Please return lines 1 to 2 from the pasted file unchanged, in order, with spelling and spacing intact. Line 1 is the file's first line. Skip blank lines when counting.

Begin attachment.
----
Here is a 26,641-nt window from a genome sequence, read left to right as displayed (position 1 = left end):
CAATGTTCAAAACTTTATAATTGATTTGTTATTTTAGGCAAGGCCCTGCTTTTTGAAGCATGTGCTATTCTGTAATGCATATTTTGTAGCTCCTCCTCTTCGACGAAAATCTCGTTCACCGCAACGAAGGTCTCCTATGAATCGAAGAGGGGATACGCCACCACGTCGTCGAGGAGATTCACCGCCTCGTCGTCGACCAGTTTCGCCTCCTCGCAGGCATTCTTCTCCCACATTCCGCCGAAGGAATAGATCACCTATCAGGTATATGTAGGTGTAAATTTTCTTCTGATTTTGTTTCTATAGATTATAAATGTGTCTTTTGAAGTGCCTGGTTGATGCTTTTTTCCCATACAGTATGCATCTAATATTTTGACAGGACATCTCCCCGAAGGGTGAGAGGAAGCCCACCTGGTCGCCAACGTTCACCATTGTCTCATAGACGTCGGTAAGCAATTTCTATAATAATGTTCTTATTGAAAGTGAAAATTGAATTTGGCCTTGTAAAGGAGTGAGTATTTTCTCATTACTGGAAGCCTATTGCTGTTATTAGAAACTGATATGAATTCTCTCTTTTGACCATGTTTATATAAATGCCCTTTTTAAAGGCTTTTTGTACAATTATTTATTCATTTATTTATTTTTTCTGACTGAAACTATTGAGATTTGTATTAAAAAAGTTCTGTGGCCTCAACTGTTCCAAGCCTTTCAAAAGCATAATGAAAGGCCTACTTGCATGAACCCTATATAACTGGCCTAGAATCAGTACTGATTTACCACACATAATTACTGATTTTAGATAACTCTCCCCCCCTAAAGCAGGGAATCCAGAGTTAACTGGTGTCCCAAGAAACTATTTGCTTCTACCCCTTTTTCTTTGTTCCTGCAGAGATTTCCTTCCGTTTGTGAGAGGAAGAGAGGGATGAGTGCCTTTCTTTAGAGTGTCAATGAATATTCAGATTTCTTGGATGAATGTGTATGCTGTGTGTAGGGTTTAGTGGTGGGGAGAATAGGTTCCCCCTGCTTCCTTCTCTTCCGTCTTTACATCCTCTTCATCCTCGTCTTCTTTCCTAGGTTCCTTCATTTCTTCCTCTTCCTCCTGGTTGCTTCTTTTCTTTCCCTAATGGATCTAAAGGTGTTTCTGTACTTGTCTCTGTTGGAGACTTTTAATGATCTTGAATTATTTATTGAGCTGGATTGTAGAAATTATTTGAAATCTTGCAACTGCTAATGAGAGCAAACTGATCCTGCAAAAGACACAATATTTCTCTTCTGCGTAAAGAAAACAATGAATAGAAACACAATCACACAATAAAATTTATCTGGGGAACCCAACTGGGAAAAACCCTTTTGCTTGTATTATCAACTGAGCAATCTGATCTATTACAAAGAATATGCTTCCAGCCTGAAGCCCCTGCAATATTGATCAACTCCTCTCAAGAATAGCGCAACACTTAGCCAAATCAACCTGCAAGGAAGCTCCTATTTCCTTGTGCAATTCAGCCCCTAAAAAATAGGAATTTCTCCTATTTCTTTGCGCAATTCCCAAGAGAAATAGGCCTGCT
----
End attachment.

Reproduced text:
Here is a 26,641-nt window from a genome sequence, read left to right as displayed (position 1 = left end):
CAATGTTCAAAACTTTATAATTGATTTGTTATTTTAGGCAAGGCCCTGCTTTTTGAAGCATGTGCTATTCTGTAATGCATATTTTGTAGCTCCTCCTCTTCGACGAAAATCTCGTTCACCGCAACGAAGGTCTCCTATGAATCGAAGAGGGGATACGCCACCACGTCGTCGAGGAGATTCACCGCCTCGTCGTCGACCAGTTTCGCCTCCTCGCAGGCATTCTTCTCCCACATTCCGCCGAAGGAATAGATCACCTATCAGGTATATGTAGGTGTAAATTTTCTTCTGATTTTGTTTCTATAGATTATAAATGTGTCTTTTGAAGTGCCTGGTTGATGCTTTTTTCCCATACAGTATGCATCTAATATTTTGACAGGACATCTCCCCGAAGGGTGAGAGGAAGCCCACCTGGTCGCCAACGTTCACCATTGTCTCATAGACGTCGGTAAGCAATTTCTATAATAATGTTCTTATTGAAAGTGAAAATTGAATTTGGCCTTGTAAAGGAGTGAGTATTTTCTCATTACTGGAAGCCTATTGCTGTTATTAGAAACTGATATGAATTCTCTCTTTTGACCATGTTTATATAAATGCCCTTTTTAAAGGCTTTTTGTACAATTATTTATTCATTTATTTATTTTTTCTGACTGAAACTATTGAGATTTGTATTAAAAAAGTTCTGTGGCCTCAACTGTTCCAAGCCTTTCAAAAGCATAATGAAAGGCCTACTTGCATGAACCCTATATAACTGGCCTAGAATCAGTACTGATTTACCACACATAATTACTGATTTTAGATAACTCTCCCCCCCTAAAGCAGGGAATCCAGAGTTAACTGGTGTCCCAAGAAACTATTTGCTTCTACCCCTTTTTCTTTGTTCCTGCAGAGATTTCCTTCCGTTTGTGAGAGGAAGAGAGGGATGAGTGCCTTTCTTTAGAGTGTCAATGAATATTCAGATTTCTTGGATGAATGTGTATGCTGTGTGTAGGGTTTAGTGGTGGGGAGAATAGGTTCCCCCTGCTTCCTTCTCTTCCGTCTTTACATCCTCTTCATCCTCGTCTTCTTTCCTAGGTTCCTTCATTTCTTCCTCTTCCTCCTGGTTGCTTCTTTTCTTTCCCTAATGGATCTAAAGGTGTTTCTGTACTTGTCTCTGTTGGAGACTTTTAATGATCTTGAATTATTTATTGAGCTGGATTGTAGAAATTATTTGAAATCTTGCAACTGCTAATGAGAGCAAACTGATCCTGCAAAAGACACAATATTTCTCTTCTGCGTAAAGAAAACAATGAATAGAAACACAATCACACAATAAAATTTATCTGGGGAACCCAACTGGGAAAAACCCTTTTGCTTGTATTATCAACTGAGCAATCTGATCTATTACAAAGAATATGCTTCCAGCCTGAAGCCCCTGCAATATTGATCAACTCCTCTCAAGAATAGCGCAACACTTAGCCAAATCAACCTGCAAGGAAGCTCCTATTTCCTTGTGCAATTCAGCCCCTAAAAAATAGGAATTTCTCCTATTTCTTTGCGCAATTCCCAAGAGAAATAGGCCTGCT